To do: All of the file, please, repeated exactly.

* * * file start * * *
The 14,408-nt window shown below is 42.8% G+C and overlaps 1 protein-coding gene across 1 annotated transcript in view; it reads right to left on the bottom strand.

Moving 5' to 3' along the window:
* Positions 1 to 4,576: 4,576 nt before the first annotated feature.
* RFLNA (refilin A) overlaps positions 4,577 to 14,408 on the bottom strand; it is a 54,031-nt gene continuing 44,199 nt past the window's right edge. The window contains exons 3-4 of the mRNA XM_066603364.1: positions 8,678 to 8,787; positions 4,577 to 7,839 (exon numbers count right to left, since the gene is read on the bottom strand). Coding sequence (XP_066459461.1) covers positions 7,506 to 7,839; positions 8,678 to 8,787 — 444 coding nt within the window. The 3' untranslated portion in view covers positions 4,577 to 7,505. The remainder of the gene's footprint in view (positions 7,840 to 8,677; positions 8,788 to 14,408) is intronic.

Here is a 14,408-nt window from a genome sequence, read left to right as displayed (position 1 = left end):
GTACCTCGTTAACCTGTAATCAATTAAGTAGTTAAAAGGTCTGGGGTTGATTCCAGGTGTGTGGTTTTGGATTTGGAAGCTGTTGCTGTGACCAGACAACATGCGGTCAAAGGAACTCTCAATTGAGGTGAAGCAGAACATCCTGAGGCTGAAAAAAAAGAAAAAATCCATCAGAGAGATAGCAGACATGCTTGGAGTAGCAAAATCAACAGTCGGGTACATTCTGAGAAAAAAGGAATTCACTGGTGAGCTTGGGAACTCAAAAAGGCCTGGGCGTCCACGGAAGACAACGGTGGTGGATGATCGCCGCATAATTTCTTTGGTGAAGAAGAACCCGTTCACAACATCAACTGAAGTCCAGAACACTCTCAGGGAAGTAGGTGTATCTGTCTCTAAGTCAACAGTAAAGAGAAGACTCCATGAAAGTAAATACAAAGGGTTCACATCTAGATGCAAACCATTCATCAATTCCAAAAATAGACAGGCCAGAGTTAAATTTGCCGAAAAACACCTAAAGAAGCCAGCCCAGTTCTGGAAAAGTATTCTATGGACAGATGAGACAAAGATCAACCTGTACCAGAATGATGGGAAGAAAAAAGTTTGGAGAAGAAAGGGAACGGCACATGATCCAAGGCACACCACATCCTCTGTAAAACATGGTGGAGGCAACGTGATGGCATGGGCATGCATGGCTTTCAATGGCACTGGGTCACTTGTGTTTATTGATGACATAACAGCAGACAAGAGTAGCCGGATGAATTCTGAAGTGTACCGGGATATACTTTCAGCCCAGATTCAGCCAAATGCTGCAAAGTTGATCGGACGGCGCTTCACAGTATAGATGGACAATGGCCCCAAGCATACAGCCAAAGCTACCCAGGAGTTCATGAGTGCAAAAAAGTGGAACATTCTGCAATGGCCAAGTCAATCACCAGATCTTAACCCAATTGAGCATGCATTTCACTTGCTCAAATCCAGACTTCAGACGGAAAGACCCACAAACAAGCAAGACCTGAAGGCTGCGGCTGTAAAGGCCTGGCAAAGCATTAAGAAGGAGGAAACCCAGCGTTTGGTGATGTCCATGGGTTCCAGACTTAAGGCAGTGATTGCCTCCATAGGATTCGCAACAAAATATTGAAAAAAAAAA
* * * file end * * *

The 14,408-nt window shown below is 42.8% G+C and overlaps 1 protein-coding gene across 1 annotated transcript in view; it reads right to left on the bottom strand.

Moving 5' to 3' along the window:
* Positions 1 to 4,576: 4,576 nt before the first annotated feature.
* RFLNA (refilin A) overlaps positions 4,577 to 14,408 on the bottom strand; it is a 54,031-nt gene continuing 44,199 nt past the window's right edge. The window contains exons 3-4 of the mRNA XM_066603364.1: positions 8,678 to 8,787; positions 4,577 to 7,839 (exon numbers count right to left, since the gene is read on the bottom strand). Coding sequence (XP_066459461.1) covers positions 7,506 to 7,839; positions 8,678 to 8,787 — 444 coding nt within the window. The 3' untranslated portion in view covers positions 4,577 to 7,505. The remainder of the gene's footprint in view (positions 7,840 to 8,677; positions 8,788 to 14,408) is intronic.

Here is a 14,408-nt window from a genome sequence, read left to right as displayed (position 1 = left end):
GTACCTCGTTAACCTGTAATCAATTAAGTAGTTAAAAGGTCTGGGGTTGATTCCAGGTGTGTGGTTTTGGATTTGGAAGCTGTTGCTGTGACCAGACAACATGCGGTCAAAGGAACTCTCAATTGAGGTGAAGCAGAACATCCTGAGGCTGAAAAAAAAGAAAAAATCCATCAGAGAGATAGCAGACATGCTTGGAGTAGCAAAATCAACAGTCGGGTACATTCTGAGAAAAAAGGAATTCACTGGTGAGCTTGGGAACTCAAAAAGGCCTGGGCGTCCACGGAAGACAACGGTGGTGGATGATCGCCGCATAATTTCTTTGGTGAAGAAGAACCCGTTCACAACATCAACTGAAGTCCAGAACACTCTCAGGGAAGTAGGTGTATCTGTCTCTAAGTCAACAGTAAAGAGAAGACTCCATGAAAGTAAATACAAAGGGTTCACATCTAGATGCAAACCATTCATCAATTCCAAAAATAGACAGGCCAGAGTTAAATTTGCCGAAAAACACCTAAAGAAGCCAGCCCAGTTCTGGAAAAGTATTCTATGGACAGATGAGACAAAGATCAACCTGTACCAGAATGATGGGAAGAAAAAAGTTTGGAGAAGAAAGGGAACGGCACATGATCCAAGGCACACCACATCCTCTGTAAAACATGGTGGAGGCAACGTGATGGCATGGGCATGCATGGCTTTCAATGGCACTGGGTCACTTGTGTTTATTGATGACATAACAGCAGACAAGAGTAGCCGGATGAATTCTGAAGTGTACCGGGATATACTTTCAGCCCAGATTCAGCCAAATGCTGCAAAGTTGATCGGACGGCGCTTCACAGTATAGATGGACAATGGCCCCAAGCATACAGCCAAAGCTACCCAGGAGTTCATGAGTGCAAAAAAGTGGAACATTCTGCAATGGCCAAGTCAATCACCAGATCTTAACCCAATTGAGCATGCATTTCACTTGCTCAAATCCAGACTTCAGACGGAAAGACCCACAAACAAGCAAGACCTGAAGGCTGCGGCTGTAAAGGCCTGGCAAAGCATTAAGAAGGAGGAAACCCAGCGTTTGGTGATGTCCATGGGTTCCAGACTTAAGGCAGTGATTGCCTCCATAGGATTCGCAACAAAATATTGAAAAAAAAAA